For the first time, a handmade tool from micro and small and medium enterprises in India has been registered for a geographical indicator (GI) tag, an official of a body promoting this sector said on Wednesday. The tool is a pair of scissors made of metal scrap by a community in Meerut, which is “the only scissor cluster in India” and which has been making the product for more than three centuries, Karamjeet Singh Saluja, Deputy Director, Intellectual Property Rights, Federation of Indian Micro and Small and Medium Enterprises (FISME), IP Facilitation Centre, told reporters on the sidelines of an IPR awareness programme held here.
The programme focused on innovators, micro, small and medium enterprises and other industries. It was organised by the FISME, which promotes entrepreneurship and works to improve market access for these units. The IP Facilitation Centre, sponsored by the Development Commissioner, MSME, Union Ministry of MSME, facilitated the registering of the scissors for the GI tag. Sharif Ahmad, vice-president, Meerut Scissors Manufacturers Special Purpose Vehicle, and a seventh-generation craftsman, told The Hindu on the phone: “The GI tag will make a difference to us. No one else will be able to copy our scissors or misuse the made-in-Meerut tag our handmade scissors offer…”
The tag would enable the crafters to make scissors of standard sizes and of high quality, he said. At present, the size varies, from six inches to 14 inches, and the scissors are sold at a price ranging from Rs.20 to Rs.500.
Known for their sharpness, the scissors are used at home and by industrial garment manufacturers.
They can be repaired, unlike other scissors that are thrown out after use.
In the Uttar Pradesh Hindi, the phrase used to vouch for the quality of the scissors is Dada le, potaa barpe (a product bought by the grandfather, but which continues to be used by his grandson), Mr. Ahmad said, to underscore the scissors’ quality.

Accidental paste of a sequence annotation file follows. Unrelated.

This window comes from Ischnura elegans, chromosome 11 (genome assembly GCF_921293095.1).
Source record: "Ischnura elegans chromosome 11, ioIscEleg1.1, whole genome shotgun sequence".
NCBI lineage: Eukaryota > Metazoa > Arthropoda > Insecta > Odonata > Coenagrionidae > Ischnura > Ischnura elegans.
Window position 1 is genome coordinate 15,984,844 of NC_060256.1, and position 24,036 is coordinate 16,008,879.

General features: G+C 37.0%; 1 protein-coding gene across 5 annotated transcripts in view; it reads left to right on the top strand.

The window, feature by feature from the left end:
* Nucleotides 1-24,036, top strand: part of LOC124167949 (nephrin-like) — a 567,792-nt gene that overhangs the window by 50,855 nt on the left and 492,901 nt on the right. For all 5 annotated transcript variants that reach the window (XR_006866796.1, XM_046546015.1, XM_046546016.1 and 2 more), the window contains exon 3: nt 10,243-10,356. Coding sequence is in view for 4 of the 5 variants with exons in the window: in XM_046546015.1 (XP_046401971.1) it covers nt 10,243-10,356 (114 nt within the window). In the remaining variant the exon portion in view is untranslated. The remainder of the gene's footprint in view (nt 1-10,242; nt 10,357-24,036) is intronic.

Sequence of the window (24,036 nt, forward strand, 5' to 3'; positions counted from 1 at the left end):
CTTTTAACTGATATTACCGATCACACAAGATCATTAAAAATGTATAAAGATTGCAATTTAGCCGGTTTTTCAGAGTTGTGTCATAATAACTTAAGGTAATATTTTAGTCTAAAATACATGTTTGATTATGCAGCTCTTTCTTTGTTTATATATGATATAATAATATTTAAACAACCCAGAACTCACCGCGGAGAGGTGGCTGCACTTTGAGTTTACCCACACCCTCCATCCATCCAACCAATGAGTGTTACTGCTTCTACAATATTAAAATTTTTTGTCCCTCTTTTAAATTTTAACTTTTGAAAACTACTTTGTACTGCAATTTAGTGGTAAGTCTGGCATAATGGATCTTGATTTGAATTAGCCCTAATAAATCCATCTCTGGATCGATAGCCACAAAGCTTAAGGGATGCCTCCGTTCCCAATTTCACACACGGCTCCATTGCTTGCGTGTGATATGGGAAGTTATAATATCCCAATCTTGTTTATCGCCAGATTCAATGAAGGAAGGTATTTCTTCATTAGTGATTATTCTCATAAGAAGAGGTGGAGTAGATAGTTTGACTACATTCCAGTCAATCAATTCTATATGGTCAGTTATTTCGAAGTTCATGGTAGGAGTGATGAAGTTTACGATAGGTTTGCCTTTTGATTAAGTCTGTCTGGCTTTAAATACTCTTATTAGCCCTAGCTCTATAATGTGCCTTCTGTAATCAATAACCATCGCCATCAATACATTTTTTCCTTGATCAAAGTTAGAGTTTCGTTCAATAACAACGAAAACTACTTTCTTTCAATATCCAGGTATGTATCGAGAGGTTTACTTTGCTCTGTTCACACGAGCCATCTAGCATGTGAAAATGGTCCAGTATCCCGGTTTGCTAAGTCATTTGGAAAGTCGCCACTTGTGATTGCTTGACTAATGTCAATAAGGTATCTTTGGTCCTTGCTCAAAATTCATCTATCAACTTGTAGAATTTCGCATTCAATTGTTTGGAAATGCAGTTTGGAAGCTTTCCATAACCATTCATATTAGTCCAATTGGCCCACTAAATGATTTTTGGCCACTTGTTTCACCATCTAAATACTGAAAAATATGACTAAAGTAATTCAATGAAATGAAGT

The Meerut scissors are made of carbon steel blades sourced from scrap metal found in cars, buses, trucks and railways. The handles are made of plastic, aluminium or alloys, which are sourced from old utensils. All the parts are pre-used. The first pair was made 360 years ago by Asli Akhun.
Meerut has 250 small-scale scissors-making units, employing 70,000 people directly and indirectly. Both the Central and Uttar Pradesh governments have helped the industry.
While men make scissors, women do the tasks that require handwork and pack the products.
They are sent only to the domestic markets, but the makers find it tough to meet the demand at home.
Mr. Saluja said the GI tag was given to products based on certain information submitted to the Geographical Indication Registry, Chennai: proof of origin, the GI map, the statement of case and the history of the product.
At present, the FISME, which is present in Delhi, Hyderabad and Bangalore, is working to get the GI tag for three more products.
For more than three centuries, a community has been making the product from metal scrap